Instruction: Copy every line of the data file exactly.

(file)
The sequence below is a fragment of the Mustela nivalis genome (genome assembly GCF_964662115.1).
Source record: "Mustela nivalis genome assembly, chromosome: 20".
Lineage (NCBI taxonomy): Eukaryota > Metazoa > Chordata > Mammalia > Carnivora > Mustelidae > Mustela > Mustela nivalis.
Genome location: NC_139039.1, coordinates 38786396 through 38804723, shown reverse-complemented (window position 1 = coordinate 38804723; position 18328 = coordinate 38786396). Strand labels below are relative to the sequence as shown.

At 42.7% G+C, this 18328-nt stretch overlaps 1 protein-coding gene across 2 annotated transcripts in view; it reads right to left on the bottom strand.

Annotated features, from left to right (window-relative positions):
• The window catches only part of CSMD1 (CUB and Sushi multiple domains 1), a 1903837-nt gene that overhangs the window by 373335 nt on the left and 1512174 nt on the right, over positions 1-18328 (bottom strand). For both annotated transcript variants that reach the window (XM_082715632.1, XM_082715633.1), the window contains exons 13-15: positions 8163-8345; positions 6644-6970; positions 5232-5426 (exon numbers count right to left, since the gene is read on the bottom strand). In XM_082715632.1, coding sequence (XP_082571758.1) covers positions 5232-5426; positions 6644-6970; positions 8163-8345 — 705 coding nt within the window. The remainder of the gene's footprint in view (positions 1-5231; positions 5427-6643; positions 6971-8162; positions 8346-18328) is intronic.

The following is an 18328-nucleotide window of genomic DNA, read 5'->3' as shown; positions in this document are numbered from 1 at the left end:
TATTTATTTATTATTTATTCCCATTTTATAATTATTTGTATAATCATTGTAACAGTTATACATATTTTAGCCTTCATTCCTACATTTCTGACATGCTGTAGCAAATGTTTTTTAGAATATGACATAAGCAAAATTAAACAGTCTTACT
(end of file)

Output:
The sequence below is a fragment of the Mustela nivalis genome (genome assembly GCF_964662115.1).
Source record: "Mustela nivalis genome assembly, chromosome: 20".
Lineage (NCBI taxonomy): Eukaryota > Metazoa > Chordata > Mammalia > Carnivora > Mustelidae > Mustela > Mustela nivalis.
Genome location: NC_139039.1, coordinates 38786396 through 38804723, shown reverse-complemented (window position 1 = coordinate 38804723; position 18328 = coordinate 38786396). Strand labels below are relative to the sequence as shown.

At 42.7% G+C, this 18328-nt stretch overlaps 1 protein-coding gene across 2 annotated transcripts in view; it reads right to left on the bottom strand.

Annotated features, from left to right (window-relative positions):
• The window catches only part of CSMD1 (CUB and Sushi multiple domains 1), a 1903837-nt gene that overhangs the window by 373335 nt on the left and 1512174 nt on the right, over positions 1-18328 (bottom strand). For both annotated transcript variants that reach the window (XM_082715632.1, XM_082715633.1), the window contains exons 13-15: positions 8163-8345; positions 6644-6970; positions 5232-5426 (exon numbers count right to left, since the gene is read on the bottom strand). In XM_082715632.1, coding sequence (XP_082571758.1) covers positions 5232-5426; positions 6644-6970; positions 8163-8345 — 705 coding nt within the window. The remainder of the gene's footprint in view (positions 1-5231; positions 5427-6643; positions 6971-8162; positions 8346-18328) is intronic.

The following is an 18328-nucleotide window of genomic DNA, read 5'->3' as shown; positions in this document are numbered from 1 at the left end:
TATTTATTTATTATTTATTCCCATTTTATAATTATTTGTATAATCATTGTAACAGTTATACATATTTTAGCCTTCATTCCTACATTTCTGACATGCTGTAGCAAATGTTTTTTAGAATATGACATAAGCAAAATTAAACAGTCTTACT